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Russian wheat crop forecast cut by IKAR as dry weather persists

Reuters, 20.04.20

MOSCOW, April 20 (Reuters) - Dry weather is persisting in Russia's southern regions, the country's main area for wheat production and exports, analysts said on Monday, with one of them, IKAR, downgrading its forecast for the 2020 crop.

Rains are expected to arrive to those regions soon and could yet improve the situation for the crop from the world's largest wheat exporter. The crop is still expected to be higher than in 2019.

IKAR, one of the leading agriculture consultancies in Moscow, cut its forecast for Russia's 2020 wheat crop to 77.2 million tonnes from 79.5 million tonnes, it said on Monday. It has yet to calculate a new forecast for all grains.

There is a low level of moisture in soil in parts of Russia's Krasnodar and Rostov regions, but "there is no catastrophe", said Arkady Zlochevsky, the head of Russia's Grain Union, a non-government farmers' lobby group.

"Even if soil drought occurs in these areas, it will be compensated by other regions," he told reporters.

The union expects Russia's 2020 grain crop to reach 130 million tonnes, including 80 million tonnes of wheat. In 2019, Russia's grain crop was 121 million tonnes, including 74.5 million tonnes of wheat.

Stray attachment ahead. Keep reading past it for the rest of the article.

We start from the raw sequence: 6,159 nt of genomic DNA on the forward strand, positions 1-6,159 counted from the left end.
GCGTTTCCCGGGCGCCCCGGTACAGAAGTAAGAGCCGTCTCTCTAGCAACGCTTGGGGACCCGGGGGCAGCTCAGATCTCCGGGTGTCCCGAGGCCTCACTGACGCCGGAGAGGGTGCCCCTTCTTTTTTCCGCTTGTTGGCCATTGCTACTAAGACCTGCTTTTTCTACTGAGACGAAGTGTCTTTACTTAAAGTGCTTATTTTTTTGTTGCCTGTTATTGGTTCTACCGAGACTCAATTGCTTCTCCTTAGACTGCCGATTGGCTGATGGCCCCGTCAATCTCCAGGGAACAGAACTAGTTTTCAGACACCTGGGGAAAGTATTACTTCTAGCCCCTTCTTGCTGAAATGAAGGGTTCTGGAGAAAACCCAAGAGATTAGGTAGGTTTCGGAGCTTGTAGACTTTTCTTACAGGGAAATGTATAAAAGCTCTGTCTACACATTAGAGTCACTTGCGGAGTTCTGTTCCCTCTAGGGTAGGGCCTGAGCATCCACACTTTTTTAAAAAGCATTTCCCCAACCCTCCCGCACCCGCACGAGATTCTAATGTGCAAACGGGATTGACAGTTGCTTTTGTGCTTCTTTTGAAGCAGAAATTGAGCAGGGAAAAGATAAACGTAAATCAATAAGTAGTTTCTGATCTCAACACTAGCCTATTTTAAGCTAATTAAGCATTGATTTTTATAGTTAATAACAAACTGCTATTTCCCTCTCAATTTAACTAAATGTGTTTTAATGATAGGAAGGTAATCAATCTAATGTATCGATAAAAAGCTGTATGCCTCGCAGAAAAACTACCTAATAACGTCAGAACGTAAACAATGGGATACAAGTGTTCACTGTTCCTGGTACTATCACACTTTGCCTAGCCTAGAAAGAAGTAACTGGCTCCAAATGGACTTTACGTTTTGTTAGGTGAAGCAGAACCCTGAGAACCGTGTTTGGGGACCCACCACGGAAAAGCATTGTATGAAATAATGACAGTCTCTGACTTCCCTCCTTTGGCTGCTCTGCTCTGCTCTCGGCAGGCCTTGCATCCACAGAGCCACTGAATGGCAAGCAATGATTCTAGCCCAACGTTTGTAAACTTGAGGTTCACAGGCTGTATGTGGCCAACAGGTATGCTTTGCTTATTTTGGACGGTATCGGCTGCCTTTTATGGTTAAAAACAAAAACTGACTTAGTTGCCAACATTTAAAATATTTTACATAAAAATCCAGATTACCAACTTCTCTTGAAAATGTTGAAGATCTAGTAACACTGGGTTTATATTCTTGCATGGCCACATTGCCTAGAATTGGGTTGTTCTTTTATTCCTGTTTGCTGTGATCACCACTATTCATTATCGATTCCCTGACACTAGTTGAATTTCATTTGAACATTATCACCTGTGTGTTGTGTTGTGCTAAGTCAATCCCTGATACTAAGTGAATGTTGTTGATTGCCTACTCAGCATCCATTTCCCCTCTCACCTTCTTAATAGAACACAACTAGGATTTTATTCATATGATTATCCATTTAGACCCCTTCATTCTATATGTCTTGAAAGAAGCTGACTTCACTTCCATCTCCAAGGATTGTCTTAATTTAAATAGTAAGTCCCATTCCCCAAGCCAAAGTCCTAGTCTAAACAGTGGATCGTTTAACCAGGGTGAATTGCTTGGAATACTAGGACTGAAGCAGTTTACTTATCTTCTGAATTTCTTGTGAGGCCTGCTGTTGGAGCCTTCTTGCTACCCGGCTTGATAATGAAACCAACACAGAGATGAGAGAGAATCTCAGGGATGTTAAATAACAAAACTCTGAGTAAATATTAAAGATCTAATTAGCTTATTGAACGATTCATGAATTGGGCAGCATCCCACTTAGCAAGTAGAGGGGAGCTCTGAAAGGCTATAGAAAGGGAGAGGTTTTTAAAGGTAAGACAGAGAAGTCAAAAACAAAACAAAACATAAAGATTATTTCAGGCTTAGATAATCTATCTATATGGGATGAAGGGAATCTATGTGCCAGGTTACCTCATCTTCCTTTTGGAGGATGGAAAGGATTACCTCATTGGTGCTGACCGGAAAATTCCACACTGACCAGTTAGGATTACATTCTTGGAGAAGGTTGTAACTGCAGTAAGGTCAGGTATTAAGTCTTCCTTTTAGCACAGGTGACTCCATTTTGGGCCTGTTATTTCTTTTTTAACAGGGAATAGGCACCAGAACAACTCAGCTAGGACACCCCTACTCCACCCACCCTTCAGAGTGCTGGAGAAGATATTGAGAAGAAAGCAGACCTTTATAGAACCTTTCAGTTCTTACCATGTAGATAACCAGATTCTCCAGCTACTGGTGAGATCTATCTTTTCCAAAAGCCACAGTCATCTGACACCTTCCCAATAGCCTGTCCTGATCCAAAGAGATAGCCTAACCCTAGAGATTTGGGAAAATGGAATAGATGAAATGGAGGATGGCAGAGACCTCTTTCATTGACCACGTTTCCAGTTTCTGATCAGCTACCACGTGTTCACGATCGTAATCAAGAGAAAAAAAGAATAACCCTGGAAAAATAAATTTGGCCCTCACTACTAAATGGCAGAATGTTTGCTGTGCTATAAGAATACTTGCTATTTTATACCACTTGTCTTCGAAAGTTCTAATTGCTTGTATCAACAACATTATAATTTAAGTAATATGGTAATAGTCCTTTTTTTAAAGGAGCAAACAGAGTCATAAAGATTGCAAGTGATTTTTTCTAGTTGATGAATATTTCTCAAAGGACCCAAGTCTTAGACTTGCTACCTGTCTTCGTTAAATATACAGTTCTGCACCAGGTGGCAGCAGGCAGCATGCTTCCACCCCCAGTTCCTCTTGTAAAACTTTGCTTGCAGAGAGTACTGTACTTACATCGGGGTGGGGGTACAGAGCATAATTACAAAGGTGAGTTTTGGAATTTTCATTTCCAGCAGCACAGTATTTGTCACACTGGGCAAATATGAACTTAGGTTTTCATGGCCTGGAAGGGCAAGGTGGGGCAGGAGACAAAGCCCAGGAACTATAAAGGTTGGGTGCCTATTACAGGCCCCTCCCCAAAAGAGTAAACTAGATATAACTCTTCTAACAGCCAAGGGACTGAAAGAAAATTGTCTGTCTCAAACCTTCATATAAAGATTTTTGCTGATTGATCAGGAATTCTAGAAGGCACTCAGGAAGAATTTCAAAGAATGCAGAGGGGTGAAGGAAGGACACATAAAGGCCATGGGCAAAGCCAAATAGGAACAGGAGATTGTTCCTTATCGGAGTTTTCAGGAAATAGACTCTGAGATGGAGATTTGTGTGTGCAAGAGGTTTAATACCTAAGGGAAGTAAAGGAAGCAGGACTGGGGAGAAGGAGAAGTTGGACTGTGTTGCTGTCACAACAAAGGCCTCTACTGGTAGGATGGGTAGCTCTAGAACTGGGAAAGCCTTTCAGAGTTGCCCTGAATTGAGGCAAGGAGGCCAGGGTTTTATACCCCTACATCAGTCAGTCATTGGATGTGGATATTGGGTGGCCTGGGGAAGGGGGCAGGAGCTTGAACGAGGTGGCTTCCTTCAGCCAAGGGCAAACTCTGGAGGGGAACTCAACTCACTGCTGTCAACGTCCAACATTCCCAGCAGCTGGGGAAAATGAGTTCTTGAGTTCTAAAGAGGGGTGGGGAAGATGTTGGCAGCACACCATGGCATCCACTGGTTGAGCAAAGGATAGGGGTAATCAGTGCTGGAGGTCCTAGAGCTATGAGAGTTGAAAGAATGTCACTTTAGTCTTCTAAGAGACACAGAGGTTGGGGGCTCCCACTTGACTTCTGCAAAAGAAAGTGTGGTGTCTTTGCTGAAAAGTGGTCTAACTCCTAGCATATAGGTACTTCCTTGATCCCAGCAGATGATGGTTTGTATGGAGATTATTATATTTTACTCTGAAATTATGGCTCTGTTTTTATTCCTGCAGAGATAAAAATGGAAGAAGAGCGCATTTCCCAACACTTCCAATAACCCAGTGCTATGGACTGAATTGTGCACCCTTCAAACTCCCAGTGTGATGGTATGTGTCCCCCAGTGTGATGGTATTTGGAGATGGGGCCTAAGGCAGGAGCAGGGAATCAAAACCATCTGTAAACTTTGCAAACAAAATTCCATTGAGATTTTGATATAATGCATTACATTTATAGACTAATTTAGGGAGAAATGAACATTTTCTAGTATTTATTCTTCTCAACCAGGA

The weather is improving in the Black Sea region both for Russian and Ukrainian sowing, with 20-40 mm of much-needed rain expected to arrive within two weeks, said Sovecon, another Moscow consultancy.

However, it remains possible that the expected rain will be insufficient, it said, adding that there was very little precipitation in southern regions last week.

"Rains in April are very good and timely, but we need to see more in May to offset the accumulated moisture deficit," it said.

Crop conditions in some other regions of Russia, including the Volga and central part of the country, still look good or even improved after last week's rain and snow.

Spring grain sowing continues in both Russia and Ukraine. As of April 20, Russian farmers had sown spring grains on 4.8 million hectares, or 17% of the total area, compared with 3.2 million hectares a year ago.

Ukraine's 2020 spring grain sowing is one third complete. Officials there have said that a lack of rain last autumn and this spring would lead to a smaller wheat harvest in 2020 after a record crop in 2019.

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